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on November 2, 2012
I'm a student. I need something to carry around that I won't worry about losing, breaking, or someone stealing. I won't bring my Apple laptop to school due to theft increases lately. On that note, I wanted something for web browsing, typing papers in the library egg chairs and had a keyboard/trackpad combo. I found it.

This is not for a poweruser. Don't fool yourselves, people. It's a tablet on steroids. Get that through your head when you purchase and use it. If you have any other expectations like some of the reviewers, well, you're honestly not the target audience. It's meant to be light and cost affordable. Sure, the screen isn't high resolution and it lacks expandable RAM and HD space. That's NOT what this computer is.

I've had the computer for a few days now and I love it. It's not super fast by any means; however, it gets the job done in regards to web browsing, finding papers for literature reviews and listening to rdio or Pandora. That's what I need this for. And most likely the average consumer. Face it, most college students buy $1000 Macbooks to look cool. For what? To facebook, stream music, and browse the web. Most people who do photo editing buy the 15" models with maxed out specs (like me). I don't want to bring that to campus. That's too much money to be slinging in my bag to just browse the web.

So, let me be clear. This laptop is excellent. The build quality is amazing for the price. Build quality is great of which I was surprised. The keyboard reminds me of the Macbook and the track-pad keeps up with my fast paced motions quite well. It's light and I can have four to five tabs open running different processes at ease. It does like to stutter when I do multiple things with a video running though. Expected for a tablet processor though. It keeps cool and charged for a days use. The front camera is great for chatting.

I will admit, this little computer will replace your daily use computer you lug around currently. I used the Chrome Remote Desktop today on campus and was amazed at the speed and ease. I was using my Macbook at home on campus without any hiccups like I experience with Logmein or those other clients. Accessing the 100GB of free storage was as simple as clicking a link. My music, documents and life are on the cloud. I can access them with ease. Printing is no problem for me, either.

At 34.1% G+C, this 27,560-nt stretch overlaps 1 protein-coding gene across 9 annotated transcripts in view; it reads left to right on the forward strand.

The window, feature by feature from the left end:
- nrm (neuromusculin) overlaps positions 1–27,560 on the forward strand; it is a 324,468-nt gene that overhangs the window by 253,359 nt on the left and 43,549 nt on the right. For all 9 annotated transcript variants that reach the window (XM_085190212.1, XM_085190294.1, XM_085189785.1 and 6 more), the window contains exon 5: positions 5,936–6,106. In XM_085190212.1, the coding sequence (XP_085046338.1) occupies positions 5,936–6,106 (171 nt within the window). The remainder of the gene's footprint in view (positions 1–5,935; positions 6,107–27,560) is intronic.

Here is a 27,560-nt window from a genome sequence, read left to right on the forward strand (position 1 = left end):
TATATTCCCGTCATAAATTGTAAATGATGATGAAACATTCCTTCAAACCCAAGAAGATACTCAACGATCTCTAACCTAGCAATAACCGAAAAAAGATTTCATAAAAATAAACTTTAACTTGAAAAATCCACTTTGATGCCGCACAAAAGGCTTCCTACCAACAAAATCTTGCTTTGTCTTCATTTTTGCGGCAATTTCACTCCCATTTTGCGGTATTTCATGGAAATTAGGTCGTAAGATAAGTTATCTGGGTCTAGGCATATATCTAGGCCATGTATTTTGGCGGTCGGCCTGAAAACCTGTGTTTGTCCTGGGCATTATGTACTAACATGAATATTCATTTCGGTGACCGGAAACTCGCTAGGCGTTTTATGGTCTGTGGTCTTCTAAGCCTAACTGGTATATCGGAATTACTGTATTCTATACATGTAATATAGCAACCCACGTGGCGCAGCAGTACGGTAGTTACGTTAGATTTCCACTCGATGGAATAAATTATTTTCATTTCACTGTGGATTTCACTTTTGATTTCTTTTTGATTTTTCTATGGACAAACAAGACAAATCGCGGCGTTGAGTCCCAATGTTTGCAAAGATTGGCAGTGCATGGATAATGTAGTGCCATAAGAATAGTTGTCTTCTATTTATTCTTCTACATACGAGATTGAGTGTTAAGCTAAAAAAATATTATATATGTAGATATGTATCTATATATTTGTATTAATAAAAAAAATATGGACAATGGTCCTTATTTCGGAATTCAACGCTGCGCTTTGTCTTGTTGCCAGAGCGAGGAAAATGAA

This little beast will surprise you. Although, please, don't expect the world from this laptop. It's $250, folks.

P.S. I typed this from the Chromebook. No problems handling my typing speed. And ask questions if you need them answered.

UPDATE 11/24:

I've been using this for a good while now and I haven't had any regrets. The computer does what I need, when I want and I only miss running Netflix at school. That's ok though, I have other avenues for watching movies. They do plan on updating and that's a problem with Netflix, not Google. Printing is simple as it seems to be a very common question. To clicks on your computer and you're done. They have been updating the OS and the Chromebook is acting a little better now. Overall, I'm still loving it. Just remember, it's NOT for everyone.

UPDATE 02/06/13:

I love this computer. It is all I use around campus and for class lectures. I barely use Microsoft Office for my notes or spreadsheets in class. Google Drive and their office version is just awesome. If you do a lot of team-based activities, please, just use Google Drive. Keep your documents available to you at all times and collaboration is simple. It has made my life much easier. Just thought I'd let you all know.

UPDATE 04/11/13:

Netflix now works!

UPDATE 07/10/13: